The film, read in light of the Exodus text preached at the Church of St. Lazarus, thus offers a vision of a new beginning for England as a place of justice for all.  The servants at Pemberley need no longer be silent; those who grow the finest grapes, nectarines, and peaches will be justly rewarded, and the soldiers at Meryton need no longer be deployed to maintain the power of a colonial Britain.  This future vision begins now, in the sharing of a moral formation in which all—colonized and colonizer, zombie and human—share a common set of standards and take responsibility for their own agency.

The presence of the zombies points to significant fault-lines that threaten the privileged and complacent social world of Austen’s time.  In Pride and Prejudice and Zombies they remind readers and viewers of the unsolved problem of social inequality and the ways in which religion and literature can both support and disturb the status quo, including the apparent certainties of Jane Austen’s social and religious world.

Posted by steve at 04:37 PM

Monday, April 30, 2018

Lest we forget: Anzac beginnings through the words of Kingmaker Wiremu Tamihana

I preached at the Knox Chapel Anzac service this weekend. The Bible readings were Ephesians 2 and Psalm 23. I looked at Anzac beginnings through Australian eyes and the words of Maori chief, Wiremu Tamihana (whom I researched through much of last year). This opened up a reflection on Ephesians 2 and New Zealand mission history. I finished with the tekoteko of Te Maungarongo, Jesus the ancestor.

“The most remarkable Anzac sermon I’ve ever heard” commented an Emeritus Professor of Law. “Outstanding” commented a University Chancellor. So here it is … (more…)

Posted by steve at 09:56 PM

Thursday, March 15, 2018

theology and church as an actor in development

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One of my current projects involves responding to editorial reviewer comments on an article I’m writing on theological education and development. The article began as a paper I presented, with Phil King, at a conference on Christianity and Development between New Zealand and the Pacific in June 2016. I saw this as an opportunity to get to know the story of a key partner church and helping me think more wholistically about theological education in general.

Following the paper presentation, the spoken paper was turned into a written paper and submitted in May 2017. It is one thing to talk. It is another to set out your thoughts over 6,000 words as it tests the logic of an argument over an extended period. The written paper was accepted, subject to my responding satisfactorily to reviewer comments, for Sites Journal of social anthropology and cultural studies of the Pacific Region. It is scheduled for release in 2019. It will be good to be taking theology in an anthropology and cultural studies space.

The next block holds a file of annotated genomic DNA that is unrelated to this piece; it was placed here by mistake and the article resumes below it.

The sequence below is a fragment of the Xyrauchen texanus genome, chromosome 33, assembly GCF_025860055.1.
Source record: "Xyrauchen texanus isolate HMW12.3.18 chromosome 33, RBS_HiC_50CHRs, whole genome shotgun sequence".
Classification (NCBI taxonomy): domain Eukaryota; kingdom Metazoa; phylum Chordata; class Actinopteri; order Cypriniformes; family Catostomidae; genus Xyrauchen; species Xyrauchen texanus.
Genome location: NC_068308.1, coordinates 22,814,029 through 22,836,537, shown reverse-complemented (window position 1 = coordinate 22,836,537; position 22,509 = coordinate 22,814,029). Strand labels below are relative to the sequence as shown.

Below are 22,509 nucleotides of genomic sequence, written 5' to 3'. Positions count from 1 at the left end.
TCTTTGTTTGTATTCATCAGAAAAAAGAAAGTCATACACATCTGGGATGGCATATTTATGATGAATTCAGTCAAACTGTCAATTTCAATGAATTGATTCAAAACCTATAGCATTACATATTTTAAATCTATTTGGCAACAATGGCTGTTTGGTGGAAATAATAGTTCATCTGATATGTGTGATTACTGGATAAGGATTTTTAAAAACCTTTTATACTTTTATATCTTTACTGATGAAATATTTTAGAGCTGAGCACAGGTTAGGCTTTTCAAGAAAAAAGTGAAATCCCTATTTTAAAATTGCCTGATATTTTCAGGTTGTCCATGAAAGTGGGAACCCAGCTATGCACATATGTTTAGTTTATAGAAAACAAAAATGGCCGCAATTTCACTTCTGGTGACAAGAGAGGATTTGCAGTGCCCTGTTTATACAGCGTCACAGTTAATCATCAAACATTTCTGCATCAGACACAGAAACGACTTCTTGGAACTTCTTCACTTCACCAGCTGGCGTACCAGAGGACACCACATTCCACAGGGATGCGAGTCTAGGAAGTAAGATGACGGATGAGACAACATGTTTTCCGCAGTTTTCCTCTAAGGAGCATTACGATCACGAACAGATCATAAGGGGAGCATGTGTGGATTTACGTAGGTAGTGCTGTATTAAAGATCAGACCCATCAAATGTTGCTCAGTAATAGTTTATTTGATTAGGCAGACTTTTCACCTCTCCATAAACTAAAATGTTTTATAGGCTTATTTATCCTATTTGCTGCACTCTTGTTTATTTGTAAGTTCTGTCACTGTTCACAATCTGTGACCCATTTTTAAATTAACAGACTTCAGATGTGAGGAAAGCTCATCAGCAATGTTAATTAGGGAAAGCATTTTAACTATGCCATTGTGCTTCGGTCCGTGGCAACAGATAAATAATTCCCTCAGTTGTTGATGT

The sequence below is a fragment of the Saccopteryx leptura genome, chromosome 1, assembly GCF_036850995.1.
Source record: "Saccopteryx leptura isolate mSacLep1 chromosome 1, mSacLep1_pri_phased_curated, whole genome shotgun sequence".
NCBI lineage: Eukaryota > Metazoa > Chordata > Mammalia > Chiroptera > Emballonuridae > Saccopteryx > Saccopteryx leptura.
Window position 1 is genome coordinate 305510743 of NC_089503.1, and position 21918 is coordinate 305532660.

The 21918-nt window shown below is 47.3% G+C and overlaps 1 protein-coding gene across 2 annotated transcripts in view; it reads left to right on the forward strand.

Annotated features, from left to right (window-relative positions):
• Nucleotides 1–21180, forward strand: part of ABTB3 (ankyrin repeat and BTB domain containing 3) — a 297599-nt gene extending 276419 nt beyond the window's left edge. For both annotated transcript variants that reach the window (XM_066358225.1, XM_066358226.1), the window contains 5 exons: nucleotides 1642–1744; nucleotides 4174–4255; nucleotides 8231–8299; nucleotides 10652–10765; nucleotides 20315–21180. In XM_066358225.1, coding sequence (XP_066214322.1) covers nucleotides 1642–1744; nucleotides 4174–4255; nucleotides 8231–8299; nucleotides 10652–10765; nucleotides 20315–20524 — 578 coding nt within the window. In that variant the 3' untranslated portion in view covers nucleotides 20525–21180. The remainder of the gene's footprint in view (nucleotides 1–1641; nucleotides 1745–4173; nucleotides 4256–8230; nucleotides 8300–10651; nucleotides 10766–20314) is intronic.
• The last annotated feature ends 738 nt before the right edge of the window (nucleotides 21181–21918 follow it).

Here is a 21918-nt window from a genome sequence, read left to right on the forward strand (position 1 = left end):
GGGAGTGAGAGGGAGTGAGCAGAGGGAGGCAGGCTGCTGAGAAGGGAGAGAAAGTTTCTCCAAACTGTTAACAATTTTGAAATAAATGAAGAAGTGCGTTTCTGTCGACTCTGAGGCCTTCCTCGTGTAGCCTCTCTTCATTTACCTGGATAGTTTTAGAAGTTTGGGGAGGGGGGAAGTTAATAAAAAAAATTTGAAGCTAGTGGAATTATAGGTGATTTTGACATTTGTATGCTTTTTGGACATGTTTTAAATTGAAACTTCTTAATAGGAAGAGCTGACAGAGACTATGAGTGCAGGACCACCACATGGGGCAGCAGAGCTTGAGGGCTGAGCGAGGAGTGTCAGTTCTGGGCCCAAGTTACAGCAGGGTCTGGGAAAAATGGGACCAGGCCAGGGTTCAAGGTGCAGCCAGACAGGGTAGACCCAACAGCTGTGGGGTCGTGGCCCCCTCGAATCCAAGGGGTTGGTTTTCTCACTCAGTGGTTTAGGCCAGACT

Editorial review is a wonderful thing, for it ensures allows thinking to gain critical engagement. Horizons are broadened in terms of reading and as the forest is sifted from the trees. In responding to reviewer comments, I start by categorising them as major and minor. I then create a table, in order to note the work I need to do and provide an account to the editors of how I’m responding. Here is the table for this piece of work, as at 12 March.

taluapaperedits

So the last few weeks I have been working away. Here is some writing from today …

Helen Gardner (“Praying for Independence. The Presbyterian Church in the Decolonisation of Vanuatu,’ The Journal of Pacific History, 48:2, 2013, 122-143) argues that Presbyterianism is structured in ways that enhanced its ability to be an actor in development and decolonisation. A Presbyterian church is structured with a national assembly, regional presbyteries and local congregations and these result in a cohesive interwoven identity, encourage individual capacity building and ensure an alertness to context. An interwoven identity is possible, given the interplay between national, regional and local bodies. For Gardner, Presbyterianism is a way of organising that “transcended village and island boundaries … a political form that translated readily to the standards of contemporary democracy” (128). Each body (assembly, presbytery, congregation) has a shared governance group and these provide individuals with opportunities to develop administrative and political skills. The result was that ministers were able to play a significant role in a newly independent Vanuatu (Gardner, 142). An interwoven set of governance groupings enables grassroots voices to be heard. In Vanuatu this “allowed the [church] openly to back the call for independence, as decisions were made from the body of the church rather than imposed by a church hierarchy” (Gardner, 128).

Posted by steve at 10:07 AM